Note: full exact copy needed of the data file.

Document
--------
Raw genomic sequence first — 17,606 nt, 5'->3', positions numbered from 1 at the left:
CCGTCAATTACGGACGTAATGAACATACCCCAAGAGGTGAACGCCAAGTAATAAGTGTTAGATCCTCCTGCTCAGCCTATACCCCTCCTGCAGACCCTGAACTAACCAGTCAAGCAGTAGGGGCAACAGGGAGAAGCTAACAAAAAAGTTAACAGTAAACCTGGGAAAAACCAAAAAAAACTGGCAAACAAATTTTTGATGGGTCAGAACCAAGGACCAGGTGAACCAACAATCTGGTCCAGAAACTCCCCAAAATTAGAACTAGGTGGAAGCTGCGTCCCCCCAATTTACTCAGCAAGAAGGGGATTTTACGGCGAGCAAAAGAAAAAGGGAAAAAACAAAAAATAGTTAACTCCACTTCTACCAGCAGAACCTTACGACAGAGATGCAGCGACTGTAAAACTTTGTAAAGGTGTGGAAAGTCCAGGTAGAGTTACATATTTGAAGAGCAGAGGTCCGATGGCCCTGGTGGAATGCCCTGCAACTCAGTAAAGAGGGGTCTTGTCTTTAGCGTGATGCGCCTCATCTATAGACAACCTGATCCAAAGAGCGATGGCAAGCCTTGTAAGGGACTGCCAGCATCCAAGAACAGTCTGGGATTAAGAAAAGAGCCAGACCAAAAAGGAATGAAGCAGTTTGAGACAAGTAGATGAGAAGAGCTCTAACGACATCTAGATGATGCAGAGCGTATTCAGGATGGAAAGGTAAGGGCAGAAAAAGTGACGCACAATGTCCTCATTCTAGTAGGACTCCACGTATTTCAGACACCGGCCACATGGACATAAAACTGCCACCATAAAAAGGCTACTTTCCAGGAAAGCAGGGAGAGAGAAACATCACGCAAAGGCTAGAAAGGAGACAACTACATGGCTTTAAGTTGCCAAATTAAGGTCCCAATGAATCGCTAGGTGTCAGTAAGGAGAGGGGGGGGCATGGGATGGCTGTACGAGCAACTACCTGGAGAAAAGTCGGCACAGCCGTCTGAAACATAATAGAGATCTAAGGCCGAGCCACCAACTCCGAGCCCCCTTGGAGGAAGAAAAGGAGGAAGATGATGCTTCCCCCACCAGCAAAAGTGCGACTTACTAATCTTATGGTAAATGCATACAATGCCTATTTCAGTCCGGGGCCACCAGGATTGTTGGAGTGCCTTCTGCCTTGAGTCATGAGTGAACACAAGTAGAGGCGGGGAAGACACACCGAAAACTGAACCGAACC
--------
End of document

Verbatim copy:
Raw genomic sequence first — 17,606 nt, 5'->3', positions numbered from 1 at the left:
CCGTCAATTACGGACGTAATGAACATACCCCAAGAGGTGAACGCCAAGTAATAAGTGTTAGATCCTCCTGCTCAGCCTATACCCCTCCTGCAGACCCTGAACTAACCAGTCAAGCAGTAGGGGCAACAGGGAGAAGCTAACAAAAAAGTTAACAGTAAACCTGGGAAAAACCAAAAAAAACTGGCAAACAAATTTTTGATGGGTCAGAACCAAGGACCAGGTGAACCAACAATCTGGTCCAGAAACTCCCCAAAATTAGAACTAGGTGGAAGCTGCGTCCCCCCAATTTACTCAGCAAGAAGGGGATTTTACGGCGAGCAAAAGAAAAAGGGAAAAAACAAAAAATAGTTAACTCCACTTCTACCAGCAGAACCTTACGACAGAGATGCAGCGACTGTAAAACTTTGTAAAGGTGTGGAAAGTCCAGGTAGAGTTACATATTTGAAGAGCAGAGGTCCGATGGCCCTGGTGGAATGCCCTGCAACTCAGTAAAGAGGGGTCTTGTCTTTAGCGTGATGCGCCTCATCTATAGACAACCTGATCCAAAGAGCGATGGCAAGCCTTGTAAGGGACTGCCAGCATCCAAGAACAGTCTGGGATTAAGAAAAGAGCCAGACCAAAAAGGAATGAAGCAGTTTGAGACAAGTAGATGAGAAGAGCTCTAACGACATCTAGATGATGCAGAGCGTATTCAGGATGGAAAGGTAAGGGCAGAAAAAGTGACGCACAATGTCCTCATTCTAGTAGGACTCCACGTATTTCAGACACCGGCCACATGGACATAAAACTGCCACCATAAAAAGGCTACTTTCCAGGAAAGCAGGGAGAGAGAAACATCACGCAAAGGCTAGAAAGGAGACAACTACATGGCTTTAAGTTGCCAAATTAAGGTCCCAATGAATCGCTAGGTGTCAGTAAGGAGAGGGGGGGGCATGGGATGGCTGTACGAGCAACTACCTGGAGAAAAGTCGGCACAGCCGTCTGAAACATAATAGAGATCTAAGGCCGAGCCACCAACTCCGAGCCCCCTTGGAGGAAGAAAAGGAGGAAGATGATGCTTCCCCCACCAGCAAAAGTGCGACTTACTAATCTTATGGTAAATGCATACAATGCCTATTTCAGTCCGGGGCCACCAGGATTGTTGGAGTGCCTTCTGCCTTGAGTCATGAGTGAACACAAGTAGAGGCGGGGAAGACACACCGAAAACTGAACCGAACC